Friday, 21 October 2011

Herman Cain Offers Confusing Comments on Abortion Issue

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Herman CainWhere does Herman Cain stand on abortion? In an October 19 interview with Piers Morgan on CNN, the GOP presidential candidate managed to paint himself into a corner on the issue, causing some conservative voters who had supported him to wonder if the self-described pro-life candidate is really subtly pro-choice.

Cain began the interview solidly enough, answering Morgan’s query, “What’s your view of abortion?” by declaring: “I believe that life begins at conception, and abortion under no circumstances.”

But then things began to go badly. Feigning disbelief at Cain’s response, Morgan baited the rookie politician, wondering, “No circumstance?” adding, “… because some of your fellow candidates qualify that — rape and incest, and so on. Are you honestly saying that … if one of your female children, grandchildren was raped, you would honestly want her to bring up that baby as her own?”

Cain told Morgan that “it’s not the government’s role or anybody else’s role to make that decision.” Using rhetoric that pro-life observers said made him sound like an abortion activist, Cain added that “it ultimately gets down to a choice that that family or that mother has to make. Not me as president, not some politician, not a bureaucrat. It gets down to that family. Whatever they decide, they decide. I shouldn’t try to tell them what decision to make for such a sensitive issue.”

Sensing that Cain was floundering, Morgan countered with an insulting reference to his past, saying that “you can’t hide behind the mask — if you don’t mind my saying — being the pizza guy. You might be President of the United States of America, so your views on these things become exponentially, massively more important. They become a directive to the nation.”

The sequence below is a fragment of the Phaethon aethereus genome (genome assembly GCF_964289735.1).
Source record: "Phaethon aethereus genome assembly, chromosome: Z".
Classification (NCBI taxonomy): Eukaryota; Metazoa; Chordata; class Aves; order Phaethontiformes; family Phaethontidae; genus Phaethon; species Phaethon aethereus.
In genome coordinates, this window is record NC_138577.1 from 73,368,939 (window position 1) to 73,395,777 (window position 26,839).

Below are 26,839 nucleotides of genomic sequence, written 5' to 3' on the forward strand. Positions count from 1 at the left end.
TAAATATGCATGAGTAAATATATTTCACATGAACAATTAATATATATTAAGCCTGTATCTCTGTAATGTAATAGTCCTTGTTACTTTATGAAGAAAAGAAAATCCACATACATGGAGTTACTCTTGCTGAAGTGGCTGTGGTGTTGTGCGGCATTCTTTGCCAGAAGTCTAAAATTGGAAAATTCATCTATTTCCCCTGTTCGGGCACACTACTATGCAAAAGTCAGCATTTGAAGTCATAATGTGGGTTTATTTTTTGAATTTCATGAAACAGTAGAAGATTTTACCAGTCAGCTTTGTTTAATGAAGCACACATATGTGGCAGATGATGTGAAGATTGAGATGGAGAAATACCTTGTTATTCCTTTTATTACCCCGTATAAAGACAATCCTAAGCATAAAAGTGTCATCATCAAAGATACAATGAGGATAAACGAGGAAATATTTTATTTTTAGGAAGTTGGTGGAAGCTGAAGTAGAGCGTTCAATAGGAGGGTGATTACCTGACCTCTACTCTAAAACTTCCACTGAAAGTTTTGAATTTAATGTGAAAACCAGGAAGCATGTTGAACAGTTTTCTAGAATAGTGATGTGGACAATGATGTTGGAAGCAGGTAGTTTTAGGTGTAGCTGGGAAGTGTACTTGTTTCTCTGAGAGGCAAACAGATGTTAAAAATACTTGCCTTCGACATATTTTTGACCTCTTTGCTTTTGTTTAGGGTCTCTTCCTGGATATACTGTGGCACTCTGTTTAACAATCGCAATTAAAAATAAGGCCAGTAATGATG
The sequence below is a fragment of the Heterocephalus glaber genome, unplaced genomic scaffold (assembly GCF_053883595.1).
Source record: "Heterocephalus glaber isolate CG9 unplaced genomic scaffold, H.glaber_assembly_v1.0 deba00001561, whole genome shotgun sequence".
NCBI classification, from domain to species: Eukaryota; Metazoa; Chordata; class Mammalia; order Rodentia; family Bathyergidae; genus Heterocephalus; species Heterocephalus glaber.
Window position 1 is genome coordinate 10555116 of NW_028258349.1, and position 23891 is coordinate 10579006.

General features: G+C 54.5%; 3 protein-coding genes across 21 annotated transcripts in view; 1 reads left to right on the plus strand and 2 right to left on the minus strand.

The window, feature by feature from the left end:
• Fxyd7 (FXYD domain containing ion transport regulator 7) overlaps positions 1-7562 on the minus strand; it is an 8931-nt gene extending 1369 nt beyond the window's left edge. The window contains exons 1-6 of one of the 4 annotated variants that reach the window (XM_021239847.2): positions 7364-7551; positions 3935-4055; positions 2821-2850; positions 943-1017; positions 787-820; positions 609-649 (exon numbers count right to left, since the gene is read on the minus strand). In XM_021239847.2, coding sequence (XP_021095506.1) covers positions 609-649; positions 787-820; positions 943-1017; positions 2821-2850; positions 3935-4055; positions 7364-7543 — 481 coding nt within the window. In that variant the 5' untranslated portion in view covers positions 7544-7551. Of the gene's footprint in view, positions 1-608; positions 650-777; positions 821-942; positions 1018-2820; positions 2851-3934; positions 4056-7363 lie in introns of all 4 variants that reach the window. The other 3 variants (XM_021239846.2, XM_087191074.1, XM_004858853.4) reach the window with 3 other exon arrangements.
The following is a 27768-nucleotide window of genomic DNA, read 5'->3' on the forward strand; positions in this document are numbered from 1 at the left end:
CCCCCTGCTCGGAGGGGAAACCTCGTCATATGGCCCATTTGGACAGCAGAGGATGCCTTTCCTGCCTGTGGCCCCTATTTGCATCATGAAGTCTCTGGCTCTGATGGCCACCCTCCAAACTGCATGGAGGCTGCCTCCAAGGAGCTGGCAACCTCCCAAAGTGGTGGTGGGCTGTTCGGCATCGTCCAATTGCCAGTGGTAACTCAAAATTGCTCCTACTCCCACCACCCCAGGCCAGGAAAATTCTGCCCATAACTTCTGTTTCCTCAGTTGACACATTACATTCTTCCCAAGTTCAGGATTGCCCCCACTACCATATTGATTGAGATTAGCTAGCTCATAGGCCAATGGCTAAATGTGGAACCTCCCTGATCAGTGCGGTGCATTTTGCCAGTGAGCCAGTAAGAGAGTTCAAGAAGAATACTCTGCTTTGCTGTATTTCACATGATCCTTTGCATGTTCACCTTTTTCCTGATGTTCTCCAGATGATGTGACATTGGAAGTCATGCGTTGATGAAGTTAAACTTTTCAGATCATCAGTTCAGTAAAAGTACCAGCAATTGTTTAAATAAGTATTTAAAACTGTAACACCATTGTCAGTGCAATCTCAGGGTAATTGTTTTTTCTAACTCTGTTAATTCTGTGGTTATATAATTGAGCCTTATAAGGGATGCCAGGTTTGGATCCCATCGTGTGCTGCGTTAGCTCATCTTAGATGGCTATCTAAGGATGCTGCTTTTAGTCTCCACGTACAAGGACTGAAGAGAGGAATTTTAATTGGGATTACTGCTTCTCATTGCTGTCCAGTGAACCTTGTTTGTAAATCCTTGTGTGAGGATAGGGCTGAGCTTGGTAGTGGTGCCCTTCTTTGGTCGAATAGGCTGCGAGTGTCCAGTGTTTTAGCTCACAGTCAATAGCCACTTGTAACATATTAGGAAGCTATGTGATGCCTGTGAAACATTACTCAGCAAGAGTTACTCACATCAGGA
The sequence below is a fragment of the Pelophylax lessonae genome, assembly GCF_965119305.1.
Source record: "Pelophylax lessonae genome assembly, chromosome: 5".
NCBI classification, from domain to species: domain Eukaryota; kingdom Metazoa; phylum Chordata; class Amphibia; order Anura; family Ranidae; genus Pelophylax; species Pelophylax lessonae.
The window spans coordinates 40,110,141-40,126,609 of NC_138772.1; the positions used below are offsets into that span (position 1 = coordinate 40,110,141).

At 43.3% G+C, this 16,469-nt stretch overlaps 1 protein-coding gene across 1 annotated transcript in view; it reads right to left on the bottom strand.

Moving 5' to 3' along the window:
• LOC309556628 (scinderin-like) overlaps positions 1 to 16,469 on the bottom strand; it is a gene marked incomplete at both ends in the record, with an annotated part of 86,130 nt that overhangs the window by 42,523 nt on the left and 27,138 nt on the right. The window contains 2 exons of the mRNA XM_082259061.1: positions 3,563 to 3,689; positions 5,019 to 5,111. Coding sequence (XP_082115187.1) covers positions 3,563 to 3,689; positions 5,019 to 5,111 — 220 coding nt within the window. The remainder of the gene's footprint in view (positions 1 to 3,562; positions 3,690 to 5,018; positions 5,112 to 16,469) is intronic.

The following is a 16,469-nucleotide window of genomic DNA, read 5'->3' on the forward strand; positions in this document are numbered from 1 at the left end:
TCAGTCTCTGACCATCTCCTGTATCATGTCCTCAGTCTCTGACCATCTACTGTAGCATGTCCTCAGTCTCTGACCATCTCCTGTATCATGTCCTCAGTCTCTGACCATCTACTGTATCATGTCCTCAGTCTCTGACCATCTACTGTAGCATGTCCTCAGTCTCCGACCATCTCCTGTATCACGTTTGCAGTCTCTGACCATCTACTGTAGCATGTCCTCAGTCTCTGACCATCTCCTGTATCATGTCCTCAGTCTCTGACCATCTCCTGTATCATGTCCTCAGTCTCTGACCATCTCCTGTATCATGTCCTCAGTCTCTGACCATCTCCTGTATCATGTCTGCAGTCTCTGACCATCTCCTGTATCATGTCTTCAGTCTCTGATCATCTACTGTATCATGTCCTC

To which Cain responded: “No, they don’t. I can have an opinion on an issue without it being a directive. The government shouldn’t be trying to tell people everything to do, especially when it comes to social decisions they need to make.”

Here is the relevant segment of the interview:

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The next day Cain found that his ill-advised comments had quickly become the latest topic of discussion on talk radio and pro-life blogs, as well as a talking point for at least one GOP candidate. He quickly sent out a statement in an attempt to “clarify” his comments and assure potential supporters that he is solidly pro-life.

Insisting that he had understood CNN’s Morgan to be asking whether as President he could “simply ‘order’ people to not seek an abortion,” Cain clarified his belief that the President “has no constitutional authority to order any such action by anyone. That was the point I was trying to convey.”

As to his position on the issue of abortion, Cain assured his supporters that he is “100 percent pro-life. End of story.” He added that if he were elected President, he would “appoint judges who understand the original intent of the Constitution — judges who are committed to the rule of law [and] know that the Constitution contains no right to take the life of unborn children.”

He also promised to oppose government funding of abortion. “I will veto any legislation that contains funds for Planned Parenthood,” he said, adding, “I will do everything that a President can do, consistent with his constitutional role, to advance the culture of life.”

But Cain's pro-life statement might have been expected to kill the issue, but it did not do so. In a hastily prepared fundraising e-mail blast to potential supporters, GOP presidential candidate and former Pennsylvania Senator Rick Santorum claimed that he was “absolutely floored” by his opponent’s comments, while trumpeting his own pro-life bona fides. “After acknowledging that he believes life begins at conception, Herman Cain went on to say it’s up to the individual to decide whether or not to kill an innocent unborn child,” wrote Santorum in the fundraiser. “That means that while he believes it is a life, he doesn’t consider it a life worth fighting for. As the author of the legislation that banned partial birth abortions forever, I am stunned that someone running for the Republican nomination for president would have this position.”